ERP and CMMS: The ties that bind
A best-of-breed computerized maintenance management system can fulfill requisite integration with an enterprise resource planning system to share cost data and reduce redundant data entry.
Whether you follow engineer-to-order (ETO), make-to-order (MTO), batch process, or any other manufacturing style, there’s an enterprise resource planning (ERP) strategy to fit your firm. Manufacturers invest in ERP to gain control of major business processes. Depending on the size of their organization, manufacturers can pick and choose from a range of ERP systems with a choice of modules to automate both business and production processes—from sales, service, inventory, and accounting, to production, supply chain, and shop floor management.
But not all ERP modules are created equal. When it comes to maintenance management, ERP may fall short in ease of use and quick implementation. Expensive customization can be required to fit the ERP’s enterprise asset management (EAM) system to the maintenance organization’s workflow, including routine preventive maintenance (PM), work orders (WOs), and detailed asset-maintenance analysis.
However, maintenance managers do have a choice. A best-of-breed computerized maintenance management system (CMMS) that has proven to cut maintenance costs and increase machine uptime can often stand alone and act independently from an ERP system, but it also has the capability of integrating with the ERP if your organization wishes to integrate asset information. At the same time, the CMMS can be faster to implement and produce better return on investment (ROI).
A best-of-breed CMMS tends to have functionality that can be comparable to an ERP EAM module, yet packaged in an easier-to-use interface.The CMMS ties together asset documentation, maintenance production, and parts inventory. Its database can handle a heavy load of information about an asset, and users can easily add custom fields to append images, schematics, manual instructions, and more. A powerful CMMS also turns a simple WO into an asset’s audit trail for repair history, safety maintenance, and contractor relations.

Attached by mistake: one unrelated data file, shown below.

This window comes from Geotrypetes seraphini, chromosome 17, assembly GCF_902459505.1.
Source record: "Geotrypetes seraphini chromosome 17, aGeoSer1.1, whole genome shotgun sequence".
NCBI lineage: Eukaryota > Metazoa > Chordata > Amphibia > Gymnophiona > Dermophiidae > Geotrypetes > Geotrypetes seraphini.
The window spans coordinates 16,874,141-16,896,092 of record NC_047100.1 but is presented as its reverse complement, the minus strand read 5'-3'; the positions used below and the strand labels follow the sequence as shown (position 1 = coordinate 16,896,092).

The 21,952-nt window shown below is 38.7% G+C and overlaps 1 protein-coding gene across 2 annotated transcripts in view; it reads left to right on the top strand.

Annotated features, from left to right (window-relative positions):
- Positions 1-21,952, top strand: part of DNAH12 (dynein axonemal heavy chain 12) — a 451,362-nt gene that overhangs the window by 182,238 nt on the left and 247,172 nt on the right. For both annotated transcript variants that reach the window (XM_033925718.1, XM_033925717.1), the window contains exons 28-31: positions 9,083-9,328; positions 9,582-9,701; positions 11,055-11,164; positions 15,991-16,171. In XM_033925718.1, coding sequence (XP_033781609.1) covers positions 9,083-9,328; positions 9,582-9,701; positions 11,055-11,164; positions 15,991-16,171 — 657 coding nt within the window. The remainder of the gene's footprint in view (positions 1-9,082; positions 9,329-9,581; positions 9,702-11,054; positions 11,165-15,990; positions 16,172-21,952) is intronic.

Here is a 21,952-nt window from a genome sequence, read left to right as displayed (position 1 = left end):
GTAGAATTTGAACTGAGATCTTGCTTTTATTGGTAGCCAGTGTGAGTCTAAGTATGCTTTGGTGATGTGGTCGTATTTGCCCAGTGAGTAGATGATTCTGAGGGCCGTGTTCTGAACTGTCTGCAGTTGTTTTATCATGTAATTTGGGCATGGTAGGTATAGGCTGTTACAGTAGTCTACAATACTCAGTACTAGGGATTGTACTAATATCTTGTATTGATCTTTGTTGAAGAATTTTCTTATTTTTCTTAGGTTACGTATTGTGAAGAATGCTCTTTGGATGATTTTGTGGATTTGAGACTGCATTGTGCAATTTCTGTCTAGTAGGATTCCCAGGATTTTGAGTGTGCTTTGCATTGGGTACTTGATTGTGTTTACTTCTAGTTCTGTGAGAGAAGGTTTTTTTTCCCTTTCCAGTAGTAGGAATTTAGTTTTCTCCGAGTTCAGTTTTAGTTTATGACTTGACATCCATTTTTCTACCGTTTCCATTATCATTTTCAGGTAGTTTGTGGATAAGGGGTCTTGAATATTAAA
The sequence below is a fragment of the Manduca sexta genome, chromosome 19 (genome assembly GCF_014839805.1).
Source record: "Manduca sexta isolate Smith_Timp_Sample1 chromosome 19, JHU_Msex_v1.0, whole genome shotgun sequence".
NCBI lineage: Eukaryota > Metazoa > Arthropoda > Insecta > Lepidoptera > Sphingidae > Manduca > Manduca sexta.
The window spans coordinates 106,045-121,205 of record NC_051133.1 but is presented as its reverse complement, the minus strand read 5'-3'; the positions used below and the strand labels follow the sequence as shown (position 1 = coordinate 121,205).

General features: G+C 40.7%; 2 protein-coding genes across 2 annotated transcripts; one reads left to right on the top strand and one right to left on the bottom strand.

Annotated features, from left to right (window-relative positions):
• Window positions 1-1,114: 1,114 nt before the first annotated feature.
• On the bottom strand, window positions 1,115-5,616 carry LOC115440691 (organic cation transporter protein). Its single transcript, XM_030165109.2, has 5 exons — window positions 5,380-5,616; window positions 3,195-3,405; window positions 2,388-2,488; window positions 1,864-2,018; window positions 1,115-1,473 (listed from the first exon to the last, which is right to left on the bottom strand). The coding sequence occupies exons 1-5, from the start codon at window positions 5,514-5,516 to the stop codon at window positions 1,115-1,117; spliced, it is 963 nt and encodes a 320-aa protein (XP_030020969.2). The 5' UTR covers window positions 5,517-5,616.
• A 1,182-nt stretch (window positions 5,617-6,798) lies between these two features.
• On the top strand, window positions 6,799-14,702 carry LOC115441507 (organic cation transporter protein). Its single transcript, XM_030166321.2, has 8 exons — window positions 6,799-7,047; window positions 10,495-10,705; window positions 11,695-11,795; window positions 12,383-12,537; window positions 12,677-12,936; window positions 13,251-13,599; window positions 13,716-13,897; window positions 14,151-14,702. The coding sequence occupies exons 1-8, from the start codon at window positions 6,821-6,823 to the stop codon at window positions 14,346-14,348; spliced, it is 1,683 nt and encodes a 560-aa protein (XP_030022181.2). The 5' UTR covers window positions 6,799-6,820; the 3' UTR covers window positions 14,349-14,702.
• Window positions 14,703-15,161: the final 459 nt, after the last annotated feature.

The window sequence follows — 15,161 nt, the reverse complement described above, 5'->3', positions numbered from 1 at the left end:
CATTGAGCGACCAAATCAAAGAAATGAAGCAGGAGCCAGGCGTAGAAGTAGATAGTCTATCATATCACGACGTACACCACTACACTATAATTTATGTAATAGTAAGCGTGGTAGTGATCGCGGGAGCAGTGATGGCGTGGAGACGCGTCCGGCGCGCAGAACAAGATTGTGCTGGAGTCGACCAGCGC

An ERP EAM tends to naturally be more complex, given its operational breadth. Its functionality may require many more steps to enter a piece of equipment, like adding a PM or issuing a WO. This is an important point, whereas best-of-breed CMMS should shorten the learning curve for users, from implementation to routine, daily usage to asset maintenance analysis, with a modern intuitive interface that enables them to accomplish their goals in as little steps as possible.
This comes by way of vertical scrolling and few horizontal tabs. Modern CMMS solutions enable users to scan for information instead of searching through numerous tabs at the top of a screen to get to other pages. While this type of vertical scrolling is commonplace on smartphones and tablets, modern CMMS user interfaces are adapting to present-day user behavior.
But a best-of-breed CMMS also fulfills requisite integration with an ERP, shares cost data related to maintaining assets, and reduces the need for redundant data entry. Take spare parts, for example. Within two or three clicks of a mouse, the user scans the part into a WO and the CMMS automatically adjusts inventory.
Best-of-breed CMMS can also sync with ERP purchasing, inventory, and order management, and share cost information related to asset maintenance. When a WO requires spare parts to be used, those parts are noted in the WO, and the CMMS seamlessly adjusts inventory and order management on the ERP side and generates or shares an ERP purchase order if parts need to be replaced.
And when the user closes out the WO, the CMMS automatically adds the spare parts to a bill of materials.
At the end of the day, there are options when it comes to maintenance management, particularly within an organization utilizing a corporate ERP system. Today’s best-of-breed CMMS solutions can come with the integration points necessary to bridge the gap between maintenance operations, accounting, inventory, and other organizational functions—all while providing the simple user interface, powerful functionality, and quick implementation maintenance managers need to ensure their department stays on target.
Paul Lachance is president and chief technology officer for Smartware Group.
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Before the calendar turned, 2016 already had the makings of a pivotal year for manufacturing, and for the world.
There were the big events for the year, including the United States as Partner Country at Hannover Messe in April and the 2016 International Manufacturing Technology Show in Chicago in September. There's also the matter of the U.S. presidential elections in November, which promise to shape policy in manufacturing for years to come.
But the year started with global economic turmoil, as a slowdown in Chinese manufacturing triggered a worldwide stock hiccup that sent values plummeting. The continued plunge in world oil prices has resulted in a slowdown in exploration and, by extension, the manufacture of exploration equipment.
Read more: 2015 Salary Survey